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Angry QAnon backers want hospital to treat supporter’s COVID-19 with unapproved drug

QAnon supporters have in recent days targeted Amita Resurrection Medical Center with a protest and a flood of phone calls demanding that doctors give a hospitalized ally ivermectin.

A package of ivermectin intended to be administered to animals.
A package of ivermectin intended to be administered to animals. It is not approved to treat COVID-19, though it is being studied.
Associated Press

Key backers of the QAnon conspiracy theory are carrying out a coordinated campaign against a Northwest Side hospital that has refused to prescribe an unapproved drug to treat one of the group’s followers for COVID-19.

QAnon supporters have in recent days targeted Amita Resurrection Medical Center with a small in-person protest and a flood of phone calls, the hospital confirmed Tuesday.

The supporters are demanding that doctors give a hospitalized ally ivermectin, a medication approved for treating parasites in both humans and animals that has garnered huge interest in recent weeks, with the vaccine-averse increasingly touting it as a groundbreaking coronavirus treatment.

But ivermectin hasn’t been approved for treating the coronavirus, and a hospital spokeswoman on Tuesday confirmed Resurrection doctors aren’t using it for that.

A flyer for a Monday protest at Resurrection explained the female patient had been hospitalized there for two weeks with “Covid pneumonia.” The flyer, circulated on the messaging app Telegram, claimed a doctor who initially agreed to give her ivermectin later backtracked because the hospital sided with public health experts who “do not advise its use in COVID-19 cases.”

L. Lin Wood, an attorney who helped file lawsuits supporting former President Donald Trump’s unfounded voter fraud claims, is among the QAnon faithful who have contacted the staff at Resurrection about her case. He explained in a Telegram post Monday that he called the hospital and insisted to an employee that the woman “had a legal right to try ivermectin.”

“He informed me that ivermectin was not on the Amita protocol and [the woman] would not receive it,” Wood said of the exchange with an employee. “When I tried to respond, he was rude, talked over me, and hung up on me.”

QAnon darling Michael Flynn, the former national security adviser pardoned by Trump after pleading guilty to lying to the FBI, also took to Telegram Monday to offer prayers, calling the woman a “friend and patriot.”

The patient didn’t respond to a request for comment. Neither did Wood or Flynn.

Banned from Twitter, both Wood and Flynn have turned to Telegram. Wood’s account on the platform has nearly 815,000 subscribers, while Flynn’s page has over 285,000.

Their involvement in the recent pressure campaign has apparently helped amplify the calls to action targeting Resurrection. On Monday, a small group of people demonstrated outside the hospital, according to Telegram posts.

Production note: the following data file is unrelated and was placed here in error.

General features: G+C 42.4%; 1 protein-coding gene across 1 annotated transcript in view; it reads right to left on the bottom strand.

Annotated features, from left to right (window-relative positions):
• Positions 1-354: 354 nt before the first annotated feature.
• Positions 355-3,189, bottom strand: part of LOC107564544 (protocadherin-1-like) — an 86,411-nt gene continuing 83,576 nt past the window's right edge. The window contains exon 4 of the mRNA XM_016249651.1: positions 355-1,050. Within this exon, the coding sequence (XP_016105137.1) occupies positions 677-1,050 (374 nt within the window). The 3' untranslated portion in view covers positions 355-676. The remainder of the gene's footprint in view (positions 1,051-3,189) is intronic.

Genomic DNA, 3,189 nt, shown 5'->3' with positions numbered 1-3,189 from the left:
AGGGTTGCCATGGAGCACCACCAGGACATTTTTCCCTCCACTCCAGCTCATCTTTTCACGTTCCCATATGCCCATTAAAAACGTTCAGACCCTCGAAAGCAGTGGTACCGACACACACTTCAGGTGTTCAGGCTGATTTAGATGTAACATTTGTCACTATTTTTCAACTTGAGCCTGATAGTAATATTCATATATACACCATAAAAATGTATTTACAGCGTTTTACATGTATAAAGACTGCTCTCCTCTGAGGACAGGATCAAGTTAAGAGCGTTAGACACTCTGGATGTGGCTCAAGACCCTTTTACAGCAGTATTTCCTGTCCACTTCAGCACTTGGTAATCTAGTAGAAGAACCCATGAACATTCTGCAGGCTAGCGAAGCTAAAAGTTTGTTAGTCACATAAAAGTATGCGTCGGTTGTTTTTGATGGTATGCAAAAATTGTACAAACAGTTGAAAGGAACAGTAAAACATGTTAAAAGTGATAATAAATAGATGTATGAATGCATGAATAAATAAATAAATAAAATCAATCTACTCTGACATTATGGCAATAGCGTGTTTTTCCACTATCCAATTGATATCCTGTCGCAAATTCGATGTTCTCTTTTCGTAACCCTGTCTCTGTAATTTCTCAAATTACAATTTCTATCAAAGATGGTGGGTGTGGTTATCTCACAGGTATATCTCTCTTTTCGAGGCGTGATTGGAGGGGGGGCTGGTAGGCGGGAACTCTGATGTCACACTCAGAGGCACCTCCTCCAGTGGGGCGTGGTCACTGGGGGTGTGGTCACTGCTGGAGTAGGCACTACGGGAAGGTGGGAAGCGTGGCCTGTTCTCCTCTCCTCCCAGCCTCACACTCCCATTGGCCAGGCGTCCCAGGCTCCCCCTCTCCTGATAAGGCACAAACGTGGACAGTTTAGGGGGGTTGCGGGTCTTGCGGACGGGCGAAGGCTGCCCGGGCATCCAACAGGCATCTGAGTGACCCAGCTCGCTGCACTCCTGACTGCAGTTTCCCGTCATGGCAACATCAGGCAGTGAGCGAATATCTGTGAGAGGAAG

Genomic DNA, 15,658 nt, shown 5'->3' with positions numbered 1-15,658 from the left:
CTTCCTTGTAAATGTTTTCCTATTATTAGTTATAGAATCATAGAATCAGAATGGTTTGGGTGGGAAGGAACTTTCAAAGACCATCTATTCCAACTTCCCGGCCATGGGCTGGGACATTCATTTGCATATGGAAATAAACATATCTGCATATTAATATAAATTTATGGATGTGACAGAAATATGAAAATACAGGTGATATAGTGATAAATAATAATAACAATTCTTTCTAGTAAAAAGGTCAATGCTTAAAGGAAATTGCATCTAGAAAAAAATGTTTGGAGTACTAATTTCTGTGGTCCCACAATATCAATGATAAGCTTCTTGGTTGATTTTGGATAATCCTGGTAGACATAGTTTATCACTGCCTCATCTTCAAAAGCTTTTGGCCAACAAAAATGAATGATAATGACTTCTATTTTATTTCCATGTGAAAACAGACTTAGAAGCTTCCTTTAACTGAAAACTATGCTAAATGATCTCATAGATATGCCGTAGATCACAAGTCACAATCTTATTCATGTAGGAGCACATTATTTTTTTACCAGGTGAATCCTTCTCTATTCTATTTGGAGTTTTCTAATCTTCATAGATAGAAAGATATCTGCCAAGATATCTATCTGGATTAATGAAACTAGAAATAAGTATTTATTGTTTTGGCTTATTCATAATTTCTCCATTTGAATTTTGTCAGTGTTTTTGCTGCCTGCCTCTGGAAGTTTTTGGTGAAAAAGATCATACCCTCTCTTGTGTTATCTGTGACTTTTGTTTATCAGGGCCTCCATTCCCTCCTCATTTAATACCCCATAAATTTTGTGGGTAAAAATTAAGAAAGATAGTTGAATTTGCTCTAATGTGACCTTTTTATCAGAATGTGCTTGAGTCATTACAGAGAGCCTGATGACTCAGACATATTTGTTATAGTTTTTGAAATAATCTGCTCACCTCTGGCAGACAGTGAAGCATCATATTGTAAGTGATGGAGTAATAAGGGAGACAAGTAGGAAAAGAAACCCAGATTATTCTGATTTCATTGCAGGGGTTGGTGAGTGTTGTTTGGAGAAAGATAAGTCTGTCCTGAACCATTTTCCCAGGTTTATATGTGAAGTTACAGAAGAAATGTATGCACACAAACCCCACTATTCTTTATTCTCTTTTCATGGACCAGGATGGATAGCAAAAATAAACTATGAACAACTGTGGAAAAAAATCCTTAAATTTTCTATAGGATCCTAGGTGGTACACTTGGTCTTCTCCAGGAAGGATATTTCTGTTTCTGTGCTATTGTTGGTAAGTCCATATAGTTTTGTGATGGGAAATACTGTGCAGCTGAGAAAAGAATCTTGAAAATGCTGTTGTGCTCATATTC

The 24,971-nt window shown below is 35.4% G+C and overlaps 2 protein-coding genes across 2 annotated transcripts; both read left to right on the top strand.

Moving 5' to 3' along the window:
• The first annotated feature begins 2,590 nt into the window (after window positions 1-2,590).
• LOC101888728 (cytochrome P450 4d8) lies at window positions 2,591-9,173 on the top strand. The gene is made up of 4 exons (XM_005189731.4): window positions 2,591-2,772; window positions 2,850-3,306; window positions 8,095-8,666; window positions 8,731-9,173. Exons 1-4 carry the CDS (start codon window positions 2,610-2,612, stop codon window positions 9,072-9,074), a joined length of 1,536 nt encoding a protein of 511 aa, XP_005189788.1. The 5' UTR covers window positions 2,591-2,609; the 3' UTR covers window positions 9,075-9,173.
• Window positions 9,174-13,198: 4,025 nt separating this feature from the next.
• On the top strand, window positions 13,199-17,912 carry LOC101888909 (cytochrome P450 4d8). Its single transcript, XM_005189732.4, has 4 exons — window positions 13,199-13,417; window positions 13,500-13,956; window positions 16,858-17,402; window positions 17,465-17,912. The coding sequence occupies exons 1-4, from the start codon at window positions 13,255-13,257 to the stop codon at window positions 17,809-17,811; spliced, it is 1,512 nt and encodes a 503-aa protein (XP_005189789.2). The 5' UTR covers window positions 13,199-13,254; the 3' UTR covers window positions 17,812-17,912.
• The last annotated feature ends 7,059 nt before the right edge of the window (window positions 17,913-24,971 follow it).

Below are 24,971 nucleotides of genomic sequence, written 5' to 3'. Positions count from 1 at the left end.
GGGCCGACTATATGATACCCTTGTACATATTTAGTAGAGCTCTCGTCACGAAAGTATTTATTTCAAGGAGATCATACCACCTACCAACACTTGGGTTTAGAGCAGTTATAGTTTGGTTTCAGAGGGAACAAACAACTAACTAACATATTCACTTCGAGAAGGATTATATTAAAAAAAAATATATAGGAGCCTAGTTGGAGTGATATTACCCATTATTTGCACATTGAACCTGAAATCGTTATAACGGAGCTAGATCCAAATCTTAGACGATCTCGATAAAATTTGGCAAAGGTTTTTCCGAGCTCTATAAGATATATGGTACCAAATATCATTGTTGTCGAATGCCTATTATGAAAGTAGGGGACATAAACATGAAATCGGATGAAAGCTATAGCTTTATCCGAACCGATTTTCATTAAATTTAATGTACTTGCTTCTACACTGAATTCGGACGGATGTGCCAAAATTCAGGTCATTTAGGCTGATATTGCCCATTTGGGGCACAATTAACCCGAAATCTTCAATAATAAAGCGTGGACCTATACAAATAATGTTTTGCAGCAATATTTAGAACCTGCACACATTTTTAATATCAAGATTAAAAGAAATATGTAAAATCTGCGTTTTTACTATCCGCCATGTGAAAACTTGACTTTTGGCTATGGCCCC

Olga Solares, a spokeswoman for Amita Health, confirmed she was aware of the coordinated effort, though a brief statement from the hospital didn’t address it directly.

“At AMITA Health, our first priority is the health and safety of our patients. Our physicians and clinicians follow the full guidance of the [U.S. Food and Drug Administration] and the [U.S. Centers for Disease Control] in the treatment of COVID-19,” Solares said.

The campaign targeting Resurrection, 7435 W. Talcott Ave., was first reported by Vice.

In some online circles, individuals using ivermectin as a COVID-19 treatment have been relegated to meme status amid reports that some were ingesting a paste formulated for horses.

But in more conspiratorial corners of the internet, the drug is dubiously considered a miracle treatment being suppressed by powerful forces. That narrative is apparently attractive to QAnon followers, who believe Trump is battling a cabal of Democratic pedophiles. QAnon also has embraced the anti-vaccine movement.

Although the FDA acknowledges clinical trials are underway assessing ivermectin’s ability to treat and prevent COVID, it hasn’t yet been proven effective or approved to treat the virus. In recent months, poison control centers across the country have reported seeing a massive jump in the number of ivermectin-related cases.

This week, the top U.S. professional groups for doctors and pharmacists appealed for an “immediate end” to the drug’s use outside of research.

“We are urging physicians, pharmacists, and other prescribers — trusted healthcare professionals in their communities — to warn patients against the use of ivermectin outside of FDA-approved indications and guidance,” the American Medical Association and two pharmacist groups said in a statement.

By Tuesday, QAnon adherents targeting Resurrection appeared to be running out of ideas after a few days of outrage.

While some Telegram users called for further demonstrations, there were no apparent protesters outside the hospital Tuesay morning. By then, those in the online community were complaining that calls to Resurrection were leading to a dead-end voice message.

“Even Lin Wood can’t do anything and they hang up on him and it’s amazing to see that,” one user wrote.

Contributing: Associated Press